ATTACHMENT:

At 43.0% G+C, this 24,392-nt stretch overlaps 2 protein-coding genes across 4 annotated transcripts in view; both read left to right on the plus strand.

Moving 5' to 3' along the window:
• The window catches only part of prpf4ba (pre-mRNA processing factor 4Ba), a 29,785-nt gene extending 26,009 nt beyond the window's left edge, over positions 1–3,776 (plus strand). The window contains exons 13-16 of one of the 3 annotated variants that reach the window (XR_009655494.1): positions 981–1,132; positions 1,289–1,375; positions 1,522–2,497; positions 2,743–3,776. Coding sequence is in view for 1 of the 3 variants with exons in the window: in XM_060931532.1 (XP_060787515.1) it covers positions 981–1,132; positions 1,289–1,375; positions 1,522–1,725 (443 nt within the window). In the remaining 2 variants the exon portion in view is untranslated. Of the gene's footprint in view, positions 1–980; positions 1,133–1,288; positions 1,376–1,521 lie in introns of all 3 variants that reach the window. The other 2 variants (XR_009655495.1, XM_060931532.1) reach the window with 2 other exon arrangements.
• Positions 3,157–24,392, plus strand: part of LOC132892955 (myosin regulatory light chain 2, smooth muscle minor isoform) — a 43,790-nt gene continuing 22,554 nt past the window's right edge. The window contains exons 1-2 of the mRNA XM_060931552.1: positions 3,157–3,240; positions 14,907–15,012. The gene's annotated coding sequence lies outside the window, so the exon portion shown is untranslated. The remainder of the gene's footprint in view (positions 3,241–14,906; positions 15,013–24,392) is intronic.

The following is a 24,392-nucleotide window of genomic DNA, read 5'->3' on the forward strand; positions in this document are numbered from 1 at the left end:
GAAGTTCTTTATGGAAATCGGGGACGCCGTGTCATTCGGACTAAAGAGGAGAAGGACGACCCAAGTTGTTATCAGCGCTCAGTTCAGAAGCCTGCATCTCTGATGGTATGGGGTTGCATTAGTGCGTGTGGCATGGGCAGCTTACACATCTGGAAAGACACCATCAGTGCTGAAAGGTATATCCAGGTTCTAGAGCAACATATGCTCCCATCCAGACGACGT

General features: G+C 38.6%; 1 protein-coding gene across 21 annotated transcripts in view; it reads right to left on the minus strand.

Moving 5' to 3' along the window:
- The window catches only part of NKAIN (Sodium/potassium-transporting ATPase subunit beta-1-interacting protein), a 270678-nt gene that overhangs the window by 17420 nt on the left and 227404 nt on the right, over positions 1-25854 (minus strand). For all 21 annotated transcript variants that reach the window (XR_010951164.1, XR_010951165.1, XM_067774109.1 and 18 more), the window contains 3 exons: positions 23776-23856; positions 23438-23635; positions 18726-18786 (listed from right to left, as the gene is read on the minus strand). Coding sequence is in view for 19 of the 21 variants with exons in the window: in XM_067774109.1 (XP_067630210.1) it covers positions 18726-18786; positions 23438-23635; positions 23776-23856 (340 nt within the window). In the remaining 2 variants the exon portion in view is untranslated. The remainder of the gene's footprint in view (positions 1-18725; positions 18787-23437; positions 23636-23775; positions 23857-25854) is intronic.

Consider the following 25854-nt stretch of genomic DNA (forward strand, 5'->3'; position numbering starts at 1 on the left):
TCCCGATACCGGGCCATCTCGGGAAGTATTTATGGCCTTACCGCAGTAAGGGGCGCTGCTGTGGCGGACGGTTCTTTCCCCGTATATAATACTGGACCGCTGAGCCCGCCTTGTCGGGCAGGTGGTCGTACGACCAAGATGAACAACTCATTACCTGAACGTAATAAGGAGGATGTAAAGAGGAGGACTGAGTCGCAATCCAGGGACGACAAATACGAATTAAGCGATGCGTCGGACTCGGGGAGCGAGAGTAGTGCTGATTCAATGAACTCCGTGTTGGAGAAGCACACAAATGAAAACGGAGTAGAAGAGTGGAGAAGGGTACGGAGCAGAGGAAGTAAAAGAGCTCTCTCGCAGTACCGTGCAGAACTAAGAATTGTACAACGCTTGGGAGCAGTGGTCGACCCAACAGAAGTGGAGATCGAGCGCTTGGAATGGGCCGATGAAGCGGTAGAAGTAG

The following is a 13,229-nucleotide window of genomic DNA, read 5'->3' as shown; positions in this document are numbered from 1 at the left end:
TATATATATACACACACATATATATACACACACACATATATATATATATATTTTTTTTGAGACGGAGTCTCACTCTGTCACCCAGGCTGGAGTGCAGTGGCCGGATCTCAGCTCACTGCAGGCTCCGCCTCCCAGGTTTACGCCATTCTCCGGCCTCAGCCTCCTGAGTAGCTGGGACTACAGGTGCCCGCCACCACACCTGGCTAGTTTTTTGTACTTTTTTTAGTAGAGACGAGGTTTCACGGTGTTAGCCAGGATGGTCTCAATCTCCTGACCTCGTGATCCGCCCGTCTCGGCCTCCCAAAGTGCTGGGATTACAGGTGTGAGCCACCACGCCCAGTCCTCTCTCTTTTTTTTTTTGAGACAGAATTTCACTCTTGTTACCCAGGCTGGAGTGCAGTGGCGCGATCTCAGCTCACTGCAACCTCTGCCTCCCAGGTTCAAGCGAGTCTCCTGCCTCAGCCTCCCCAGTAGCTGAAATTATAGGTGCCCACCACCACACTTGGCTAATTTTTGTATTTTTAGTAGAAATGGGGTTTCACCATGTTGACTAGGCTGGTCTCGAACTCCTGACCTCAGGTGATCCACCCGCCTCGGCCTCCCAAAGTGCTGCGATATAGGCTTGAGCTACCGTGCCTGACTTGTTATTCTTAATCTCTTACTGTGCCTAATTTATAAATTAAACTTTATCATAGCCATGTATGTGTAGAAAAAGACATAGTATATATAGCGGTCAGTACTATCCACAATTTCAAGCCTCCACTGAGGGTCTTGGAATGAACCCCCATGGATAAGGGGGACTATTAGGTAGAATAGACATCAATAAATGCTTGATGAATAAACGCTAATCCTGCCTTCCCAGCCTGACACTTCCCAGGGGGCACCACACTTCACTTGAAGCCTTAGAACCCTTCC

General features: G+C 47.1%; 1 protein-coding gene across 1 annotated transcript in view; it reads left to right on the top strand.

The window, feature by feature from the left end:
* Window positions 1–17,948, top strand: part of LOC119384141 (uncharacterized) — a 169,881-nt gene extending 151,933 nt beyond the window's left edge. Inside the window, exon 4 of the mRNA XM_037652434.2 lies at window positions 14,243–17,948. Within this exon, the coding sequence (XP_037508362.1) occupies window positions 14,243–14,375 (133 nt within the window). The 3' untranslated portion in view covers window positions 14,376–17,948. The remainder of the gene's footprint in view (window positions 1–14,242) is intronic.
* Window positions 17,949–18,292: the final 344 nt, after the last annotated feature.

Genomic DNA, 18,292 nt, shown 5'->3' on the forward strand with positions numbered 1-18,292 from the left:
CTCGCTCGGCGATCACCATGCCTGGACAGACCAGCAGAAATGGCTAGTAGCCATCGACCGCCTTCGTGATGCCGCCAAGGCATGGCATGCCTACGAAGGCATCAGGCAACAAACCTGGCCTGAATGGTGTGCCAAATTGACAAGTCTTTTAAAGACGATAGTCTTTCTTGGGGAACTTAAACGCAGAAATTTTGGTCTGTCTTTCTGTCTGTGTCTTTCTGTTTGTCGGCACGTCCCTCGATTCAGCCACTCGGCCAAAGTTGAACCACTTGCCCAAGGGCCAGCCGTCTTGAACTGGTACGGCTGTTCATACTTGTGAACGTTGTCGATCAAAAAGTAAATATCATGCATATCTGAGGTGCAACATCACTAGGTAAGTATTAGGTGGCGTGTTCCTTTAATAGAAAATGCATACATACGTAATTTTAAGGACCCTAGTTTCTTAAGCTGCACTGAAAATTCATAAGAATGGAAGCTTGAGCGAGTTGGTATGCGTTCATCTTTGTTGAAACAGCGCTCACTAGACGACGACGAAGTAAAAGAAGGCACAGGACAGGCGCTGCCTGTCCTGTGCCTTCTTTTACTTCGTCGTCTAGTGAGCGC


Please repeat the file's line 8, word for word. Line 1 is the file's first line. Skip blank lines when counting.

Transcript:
Moving 5' to 3' along the window: